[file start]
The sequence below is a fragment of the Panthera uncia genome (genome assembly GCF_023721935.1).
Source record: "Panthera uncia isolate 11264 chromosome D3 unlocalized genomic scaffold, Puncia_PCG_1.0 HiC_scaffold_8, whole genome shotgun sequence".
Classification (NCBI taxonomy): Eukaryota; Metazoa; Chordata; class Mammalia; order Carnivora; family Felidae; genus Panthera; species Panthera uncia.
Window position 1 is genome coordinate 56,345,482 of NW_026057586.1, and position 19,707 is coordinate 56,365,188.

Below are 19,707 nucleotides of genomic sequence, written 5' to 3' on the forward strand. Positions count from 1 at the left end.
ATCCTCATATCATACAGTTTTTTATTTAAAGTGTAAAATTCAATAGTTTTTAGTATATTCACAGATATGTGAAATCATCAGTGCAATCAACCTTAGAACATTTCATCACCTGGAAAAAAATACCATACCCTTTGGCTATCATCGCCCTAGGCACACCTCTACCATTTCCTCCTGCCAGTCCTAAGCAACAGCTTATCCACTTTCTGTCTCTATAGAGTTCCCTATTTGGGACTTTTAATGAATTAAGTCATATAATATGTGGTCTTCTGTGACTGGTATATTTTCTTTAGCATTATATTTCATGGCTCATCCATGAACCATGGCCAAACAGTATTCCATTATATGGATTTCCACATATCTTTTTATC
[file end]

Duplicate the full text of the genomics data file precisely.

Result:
The sequence below is a fragment of the Panthera uncia genome (genome assembly GCF_023721935.1).
Source record: "Panthera uncia isolate 11264 chromosome D3 unlocalized genomic scaffold, Puncia_PCG_1.0 HiC_scaffold_8, whole genome shotgun sequence".
Classification (NCBI taxonomy): Eukaryota; Metazoa; Chordata; class Mammalia; order Carnivora; family Felidae; genus Panthera; species Panthera uncia.
Window position 1 is genome coordinate 56,345,482 of NW_026057586.1, and position 19,707 is coordinate 56,365,188.

Below are 19,707 nucleotides of genomic sequence, written 5' to 3' on the forward strand. Positions count from 1 at the left end.
ATCCTCATATCATACAGTTTTTTATTTAAAGTGTAAAATTCAATAGTTTTTAGTATATTCACAGATATGTGAAATCATCAGTGCAATCAACCTTAGAACATTTCATCACCTGGAAAAAAATACCATACCCTTTGGCTATCATCGCCCTAGGCACACCTCTACCATTTCCTCCTGCCAGTCCTAAGCAACAGCTTATCCACTTTCTGTCTCTATAGAGTTCCCTATTTGGGACTTTTAATGAATTAAGTCATATAATATGTGGTCTTCTGTGACTGGTATATTTTCTTTAGCATTATATTTCATGGCTCATCCATGAACCATGGCCAAACAGTATTCCATTATATGGATTTCCACATATCTTTTTATC